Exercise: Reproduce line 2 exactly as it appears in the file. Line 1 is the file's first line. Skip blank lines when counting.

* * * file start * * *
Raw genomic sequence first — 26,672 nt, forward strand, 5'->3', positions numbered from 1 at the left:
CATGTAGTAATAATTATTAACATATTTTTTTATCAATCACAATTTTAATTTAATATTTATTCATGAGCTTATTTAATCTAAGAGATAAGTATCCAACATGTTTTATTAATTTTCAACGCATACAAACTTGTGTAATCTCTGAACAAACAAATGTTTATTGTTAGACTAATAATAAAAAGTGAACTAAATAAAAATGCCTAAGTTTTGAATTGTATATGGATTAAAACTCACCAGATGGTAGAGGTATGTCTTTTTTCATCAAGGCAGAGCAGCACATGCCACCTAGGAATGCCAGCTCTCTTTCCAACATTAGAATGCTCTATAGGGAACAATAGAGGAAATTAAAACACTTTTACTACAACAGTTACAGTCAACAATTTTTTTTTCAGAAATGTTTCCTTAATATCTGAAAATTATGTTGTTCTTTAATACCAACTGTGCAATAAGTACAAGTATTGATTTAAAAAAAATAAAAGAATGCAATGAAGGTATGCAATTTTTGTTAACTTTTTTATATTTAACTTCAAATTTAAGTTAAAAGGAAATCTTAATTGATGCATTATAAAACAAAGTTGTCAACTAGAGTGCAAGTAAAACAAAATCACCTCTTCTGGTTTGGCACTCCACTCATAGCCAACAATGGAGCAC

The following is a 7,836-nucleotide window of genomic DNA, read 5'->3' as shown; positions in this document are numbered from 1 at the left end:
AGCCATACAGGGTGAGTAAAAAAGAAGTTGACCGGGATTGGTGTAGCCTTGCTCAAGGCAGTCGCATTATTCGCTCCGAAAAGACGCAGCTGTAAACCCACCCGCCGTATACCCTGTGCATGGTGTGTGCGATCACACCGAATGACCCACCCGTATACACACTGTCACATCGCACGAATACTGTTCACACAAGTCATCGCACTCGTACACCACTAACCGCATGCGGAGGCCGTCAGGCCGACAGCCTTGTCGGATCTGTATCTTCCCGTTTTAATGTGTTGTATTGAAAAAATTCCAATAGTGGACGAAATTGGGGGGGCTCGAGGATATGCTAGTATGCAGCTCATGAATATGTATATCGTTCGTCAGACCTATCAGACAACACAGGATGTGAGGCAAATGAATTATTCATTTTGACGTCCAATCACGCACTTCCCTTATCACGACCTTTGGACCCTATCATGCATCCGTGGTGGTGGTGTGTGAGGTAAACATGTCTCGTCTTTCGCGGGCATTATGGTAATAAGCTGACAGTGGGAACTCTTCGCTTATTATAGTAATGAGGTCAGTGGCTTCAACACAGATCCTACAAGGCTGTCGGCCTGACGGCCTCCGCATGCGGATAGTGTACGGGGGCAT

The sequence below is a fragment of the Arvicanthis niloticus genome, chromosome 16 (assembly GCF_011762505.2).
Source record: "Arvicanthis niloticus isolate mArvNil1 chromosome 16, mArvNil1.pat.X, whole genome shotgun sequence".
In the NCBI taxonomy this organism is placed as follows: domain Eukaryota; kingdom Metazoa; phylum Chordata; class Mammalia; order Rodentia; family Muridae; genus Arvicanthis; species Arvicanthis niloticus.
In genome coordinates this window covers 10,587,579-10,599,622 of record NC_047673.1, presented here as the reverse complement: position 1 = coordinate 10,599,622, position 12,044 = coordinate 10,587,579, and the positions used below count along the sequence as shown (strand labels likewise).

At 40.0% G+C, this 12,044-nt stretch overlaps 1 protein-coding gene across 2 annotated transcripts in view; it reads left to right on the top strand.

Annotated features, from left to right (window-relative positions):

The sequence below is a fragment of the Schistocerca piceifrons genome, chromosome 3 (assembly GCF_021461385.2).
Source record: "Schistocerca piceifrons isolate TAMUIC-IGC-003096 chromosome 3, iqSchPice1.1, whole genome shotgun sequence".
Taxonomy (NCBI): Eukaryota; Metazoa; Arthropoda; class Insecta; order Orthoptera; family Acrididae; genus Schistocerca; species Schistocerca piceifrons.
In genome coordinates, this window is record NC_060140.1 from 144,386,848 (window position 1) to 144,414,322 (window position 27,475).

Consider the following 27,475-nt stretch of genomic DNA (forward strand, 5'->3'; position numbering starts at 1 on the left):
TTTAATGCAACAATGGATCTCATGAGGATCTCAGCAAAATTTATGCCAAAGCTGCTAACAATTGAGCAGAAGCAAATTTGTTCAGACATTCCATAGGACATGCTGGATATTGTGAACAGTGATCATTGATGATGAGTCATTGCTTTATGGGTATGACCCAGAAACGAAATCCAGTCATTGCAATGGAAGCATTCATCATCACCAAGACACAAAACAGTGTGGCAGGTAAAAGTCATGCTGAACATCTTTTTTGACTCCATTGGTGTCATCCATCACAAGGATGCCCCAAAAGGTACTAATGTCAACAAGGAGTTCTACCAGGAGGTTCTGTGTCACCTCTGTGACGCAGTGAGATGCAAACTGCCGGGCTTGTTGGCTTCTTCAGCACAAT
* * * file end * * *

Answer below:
CATGTAGTAATAATTATTAACATATTTTTTTATCAATCACAATTTTAATTTAATATTTATTCATGAGCTTATTTAATCTAAGAGATAAGTATCCAACATGTTTTATTAATTTTCAACGCATACAAACTTGTGTAATCTCTGAACAAACAAATGTTTATTGTTAGACTAATAATAAAAAGTGAACTAAATAAAAATGCCTAAGTTTTGAATTGTATATGGATTAAAACTCACCAGATGGTAGAGGTATGTCTTTTTTCATCAAGGCAGAGCAGCACATGCCACCTAGGAATGCCAGCTCTCTTTCCAACATTAGAATGCTCTATAGGGAACAATAGAGGAAATTAAAACACTTTTACTACAACAGTTACAGTCAACAATTTTTTTTTCAGAAATGTTTCCTTAATATCTGAAAATTATGTTGTTCTTTAATACCAACTGTGCAATAAGTACAAGTATTGATTTAAAAAAAATAAAAGAATGCAATGAAGGTATGCAATTTTTGTTAACTTTTTTATATTTAACTTCAAATTTAAGTTAAAAGGAAATCTTAATTGATGCATTATAAAACAAAGTTGTCAACTAGAGTGCAAGTAAAACAAAATCACCTCTTCTGGTTTGGCACTCCACTCATAGCCAACAATGGAGCAC